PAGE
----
Chandigarh has second largest rate of Canada Visa Rejection
Recent case of stranding of Canadian Resident in Kenya for three months as her passport was rejected by Canadian consular officials as she was believed to be an impostor is now the subject of internal reviews by the Foreign Affairs and Public Safety departments.
While this may be the case of an overzealous diplomat, the widespread fraud perpetuated against Canada’s immigration and refugee system is also responsible for this mindset. Ask any visitor to Canada Embassy in India, China or other Asian Countries. The persons manning the counter are most rude and lack even basic courtesy which otherwise is hall mark of Canadian way of life.
Ask any Canada Embassy or Consul office, their high commission offices are overly suspicious on account of very high levels of misrepresentation, including identity fraud, which Canadian visa offices have to contend with on a daily basis.
This problem is by no means confined to countries in Africa. Large proportion of immigrants who had recently arrived from Hong Kong had done so fraudulently. In 2002, the immigration office in Hong Kong reported that half of the 33,000 immigration cases awaiting processing involved misleading or fraudulent information.
In case of Immigration or visa applications from China, only about 35 percent of the applications are found bona fide. China is largest source of immigration to Canada and in recent years about 57 per cent of student visa applications from Fujian Province were submitted with fraudulent documents.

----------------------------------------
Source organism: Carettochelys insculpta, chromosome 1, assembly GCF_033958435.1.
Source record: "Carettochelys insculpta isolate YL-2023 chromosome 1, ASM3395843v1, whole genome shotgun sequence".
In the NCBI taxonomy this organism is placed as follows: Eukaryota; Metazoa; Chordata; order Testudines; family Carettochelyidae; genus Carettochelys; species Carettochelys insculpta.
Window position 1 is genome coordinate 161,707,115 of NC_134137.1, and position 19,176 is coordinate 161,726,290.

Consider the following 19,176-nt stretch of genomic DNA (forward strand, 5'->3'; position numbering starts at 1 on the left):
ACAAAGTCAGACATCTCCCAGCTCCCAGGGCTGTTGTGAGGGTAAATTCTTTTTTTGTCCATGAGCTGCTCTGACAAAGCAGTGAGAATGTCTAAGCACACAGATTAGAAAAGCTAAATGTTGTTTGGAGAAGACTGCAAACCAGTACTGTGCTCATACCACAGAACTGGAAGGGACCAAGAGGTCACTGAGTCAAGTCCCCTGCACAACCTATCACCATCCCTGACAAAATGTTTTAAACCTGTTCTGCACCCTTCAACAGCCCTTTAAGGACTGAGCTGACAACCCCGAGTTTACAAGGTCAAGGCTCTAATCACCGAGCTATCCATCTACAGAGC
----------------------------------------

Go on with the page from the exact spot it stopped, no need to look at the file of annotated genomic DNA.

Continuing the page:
In case of India, the second largest source of immigrants to Canada, while maximum number of applications are received in Delhi, maximum rejections are at Chandigarh. While delhi accounts for 19% of the rejections, the rejection rate in Chandigarh is as high as 77% because of the high incidence of fraudulent documents or other forms of misrepresentation …
Nairobi is another centre where Canadian consulate offices are facing major problem of fraudulent representation.
As Collacott said in the case Kenyan Woman; "While Mohamud’s case should be carefully examined to find out what went wrong and how it can be avoided in the future, Canadians should be under no illusions regarding the high levels of fraud that many of our visa offices have to deal with on a regular basis and the difficulty this poses in terms of making fair and timely decisions."